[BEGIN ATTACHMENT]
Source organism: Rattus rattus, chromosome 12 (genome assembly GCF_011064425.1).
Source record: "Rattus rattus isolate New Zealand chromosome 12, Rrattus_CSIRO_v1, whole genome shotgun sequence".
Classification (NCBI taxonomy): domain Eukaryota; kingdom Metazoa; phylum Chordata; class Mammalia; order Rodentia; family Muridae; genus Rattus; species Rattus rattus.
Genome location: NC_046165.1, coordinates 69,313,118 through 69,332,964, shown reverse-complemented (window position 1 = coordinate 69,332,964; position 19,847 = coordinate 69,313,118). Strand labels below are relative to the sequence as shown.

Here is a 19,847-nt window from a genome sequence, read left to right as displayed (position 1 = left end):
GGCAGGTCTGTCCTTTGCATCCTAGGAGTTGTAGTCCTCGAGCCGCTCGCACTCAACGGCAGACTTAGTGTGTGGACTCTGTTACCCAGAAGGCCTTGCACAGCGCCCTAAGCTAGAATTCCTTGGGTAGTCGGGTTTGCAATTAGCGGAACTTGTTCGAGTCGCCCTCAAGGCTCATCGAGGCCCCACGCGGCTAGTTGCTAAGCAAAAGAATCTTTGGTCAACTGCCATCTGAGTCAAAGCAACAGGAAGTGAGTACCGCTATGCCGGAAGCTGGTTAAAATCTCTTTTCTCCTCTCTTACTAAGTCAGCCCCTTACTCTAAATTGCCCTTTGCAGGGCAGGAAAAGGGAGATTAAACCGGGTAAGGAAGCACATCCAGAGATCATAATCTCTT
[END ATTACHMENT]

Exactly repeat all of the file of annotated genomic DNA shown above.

Source organism: Rattus rattus, chromosome 12 (genome assembly GCF_011064425.1).
Source record: "Rattus rattus isolate New Zealand chromosome 12, Rrattus_CSIRO_v1, whole genome shotgun sequence".
Classification (NCBI taxonomy): domain Eukaryota; kingdom Metazoa; phylum Chordata; class Mammalia; order Rodentia; family Muridae; genus Rattus; species Rattus rattus.
Genome location: NC_046165.1, coordinates 69,313,118 through 69,332,964, shown reverse-complemented (window position 1 = coordinate 69,332,964; position 19,847 = coordinate 69,313,118). Strand labels below are relative to the sequence as shown.

Here is a 19,847-nt window from a genome sequence, read left to right as displayed (position 1 = left end):
GGCAGGTCTGTCCTTTGCATCCTAGGAGTTGTAGTCCTCGAGCCGCTCGCACTCAACGGCAGACTTAGTGTGTGGACTCTGTTACCCAGAAGGCCTTGCACAGCGCCCTAAGCTAGAATTCCTTGGGTAGTCGGGTTTGCAATTAGCGGAACTTGTTCGAGTCGCCCTCAAGGCTCATCGAGGCCCCACGCGGCTAGTTGCTAAGCAAAAGAATCTTTGGTCAACTGCCATCTGAGTCAAAGCAACAGGAAGTGAGTACCGCTATGCCGGAAGCTGGTTAAAATCTCTTTTCTCCTCTCTTACTAAGTCAGCCCCTTACTCTAAATTGCCCTTTGCAGGGCAGGAAAAGGGAGATTAAACCGGGTAAGGAAGCACATCCAGAGATCATAATCTCTT